A Simple Derivation of AMP and its State Evolution via First-Order Cancellation

07/09/2019
by   Phil Schniter, et al.
The Ohio State University
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We consider the linear regression problem, where the goal is to recover the vector x∈R^n from measurements y=Ax+w∈R^m under known matrix A and unknown noise w. For large i.i.d. sub-Gaussian A, the approximate message passing (AMP) algorithm is precisely analyzable through a state-evolution (SE) formalism, which furthermore shows that AMP is Bayes optimal in certain regimes. The rigorous SE proof, however, is long and complicated. And, although the AMP algorithm can be derived as an approximation of loop belief propagation (LBP), this viewpoint provides little insight into why large i.i.d. A matrices are important for AMP. In this work, we provide a heuristic derivation of AMP and its state evolution, based on the idea of "first-order cancellation," that provides insights missing from the LBP derivation while being much shorter than the rigorous SE proof.

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1 Introduction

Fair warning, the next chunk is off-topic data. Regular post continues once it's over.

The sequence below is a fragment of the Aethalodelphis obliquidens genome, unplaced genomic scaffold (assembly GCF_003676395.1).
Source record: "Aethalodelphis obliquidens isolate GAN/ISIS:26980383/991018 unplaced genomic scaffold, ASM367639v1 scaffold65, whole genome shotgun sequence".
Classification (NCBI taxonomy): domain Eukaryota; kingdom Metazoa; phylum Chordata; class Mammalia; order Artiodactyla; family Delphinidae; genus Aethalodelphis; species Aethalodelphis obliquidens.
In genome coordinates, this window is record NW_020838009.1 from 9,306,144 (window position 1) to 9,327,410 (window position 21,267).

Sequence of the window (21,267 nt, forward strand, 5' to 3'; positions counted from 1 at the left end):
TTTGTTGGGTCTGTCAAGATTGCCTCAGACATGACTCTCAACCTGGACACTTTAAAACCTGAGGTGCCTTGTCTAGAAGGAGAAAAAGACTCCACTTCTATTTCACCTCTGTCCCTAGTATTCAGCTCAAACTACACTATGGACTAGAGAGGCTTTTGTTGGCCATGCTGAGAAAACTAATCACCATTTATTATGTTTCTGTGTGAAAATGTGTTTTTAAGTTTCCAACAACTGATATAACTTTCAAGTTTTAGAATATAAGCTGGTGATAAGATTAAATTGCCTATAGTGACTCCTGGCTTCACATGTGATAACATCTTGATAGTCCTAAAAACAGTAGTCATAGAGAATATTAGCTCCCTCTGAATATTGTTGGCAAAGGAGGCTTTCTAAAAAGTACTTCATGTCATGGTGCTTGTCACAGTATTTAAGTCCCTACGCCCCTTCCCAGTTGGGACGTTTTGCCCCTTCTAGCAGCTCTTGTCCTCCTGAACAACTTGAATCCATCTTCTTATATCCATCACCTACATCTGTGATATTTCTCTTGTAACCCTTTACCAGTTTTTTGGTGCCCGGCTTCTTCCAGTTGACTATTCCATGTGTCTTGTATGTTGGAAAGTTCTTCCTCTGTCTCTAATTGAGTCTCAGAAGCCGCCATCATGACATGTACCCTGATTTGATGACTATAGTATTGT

We consider the standard linear regression problem, where the goal is to recover the vector from measurements

(1)

where is a known matrix and is an unknown disturbance. With high-dimensional random , the approximate message passing (AMP) algorithm [1] remains one of the most celebrated and best understood iterative algorithms. In particular, when the entries of

are drawn i.i.d. from a sub-Gaussian distribution and

with , ensemble behaviors of AMP, such as the per-iteration mean-squared error (MSE), can be perfectly predicted using a state evolution (SE) formalism [2].111See also [3] for an earlier proof of AMP’s state evolution under i.i.d. Gaussian entries. Furthermore, the SE formalism shows that, in certain regimes, AMP’s MSE converges to the minimum MSE as predicted by the replica method [3, 2], which has been shown to coincide with the minimum MSE for linear regression under i.i.d. Gaussian [4, 5] as with . More recently, it has been proven that the state-evolution accurately characterizes AMP’s behavior for large but finite [6].